Despite the endless stream of media hype these days (Paleo Diet, South Beach Diet, Atkins Diet, etc.), carbohydrates are not all that bad. At least not all of them.
One of the primary determinants of “good vs. bad” carbs is a measure called the Glycemic Index (GI). Simply put, the GI describes how quickly your body digests and absorbs certain carbohydrate-containing foods. Pure glucose (a simple sugar) has a GI value of 100, meaning that it is absorbed into your bloodstream very quickly. Peanuts, on the other hand, have a GI value of 10.
Are high-GI foods bad for you?
Well, it depends who you are and what your needs are. If you are an athlete who engages in prolonged intense exercise, then high-GI foods are your friends – they are the fastest way to replace your carbohydrate fuel stores and prevent the much dreaded “bonk”. But if you don’t exercise regularly, high-GI foods can be decidedly unfriendly.
High-GI foods lead to rapid spikes in blood sugar levels, which in turn lead to spikes in insulin levels. Insulin is a hormone released by your pancreas to shuttle excess blood sugar into your liver, muscles, and fat tissue. Unfortunately, insulin also stimulates an increase in blood triglycerides and LDL cholesterol, known risk factors for heart disease. Insulin spikes may also cause dramatic decreases in blood sugar, contributing to fatigue and hunger.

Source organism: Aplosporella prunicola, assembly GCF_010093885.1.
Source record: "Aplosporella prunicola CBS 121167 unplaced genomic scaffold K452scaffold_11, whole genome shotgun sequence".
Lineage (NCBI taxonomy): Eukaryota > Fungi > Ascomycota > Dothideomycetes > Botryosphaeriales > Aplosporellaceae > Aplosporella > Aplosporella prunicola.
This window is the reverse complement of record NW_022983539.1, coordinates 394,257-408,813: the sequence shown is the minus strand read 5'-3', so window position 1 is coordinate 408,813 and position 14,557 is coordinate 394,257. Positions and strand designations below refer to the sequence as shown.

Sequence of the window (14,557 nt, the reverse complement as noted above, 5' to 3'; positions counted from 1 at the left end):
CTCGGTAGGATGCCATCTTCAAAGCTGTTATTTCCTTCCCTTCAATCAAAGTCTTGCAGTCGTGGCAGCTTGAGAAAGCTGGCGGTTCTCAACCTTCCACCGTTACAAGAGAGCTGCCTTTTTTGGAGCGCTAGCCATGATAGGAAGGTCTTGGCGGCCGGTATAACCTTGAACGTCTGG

Low-GI foods are digested and absorbed more slowly by your body, resulting in a lower blood glucose and insulin response. Replacing high-GI foods with low-GI foods will not only reduce your risk for heart disease and perhaps type 2 diabetes, but will also help you maintain more even energy levels and prevent cravings between meals.
The take home message
High-GI foods are good and fine if you need them, but chronic consumption of high-GI foods can lead to an increased risk of heart disease and type 2 diabetes, as well as uneven energy levels and food cravings. Try to replace or combine high-GI foods with low-GI foods to mitigate your body’s blood glucose and insulin response.
Food for thought
- What foods tend to have high-GI values? What foods have low-GI values?
- When do you need high-GI foods? When/why are high-GI foods not such a good idea?
- What modification could you make to your diet with regard to glycemic index?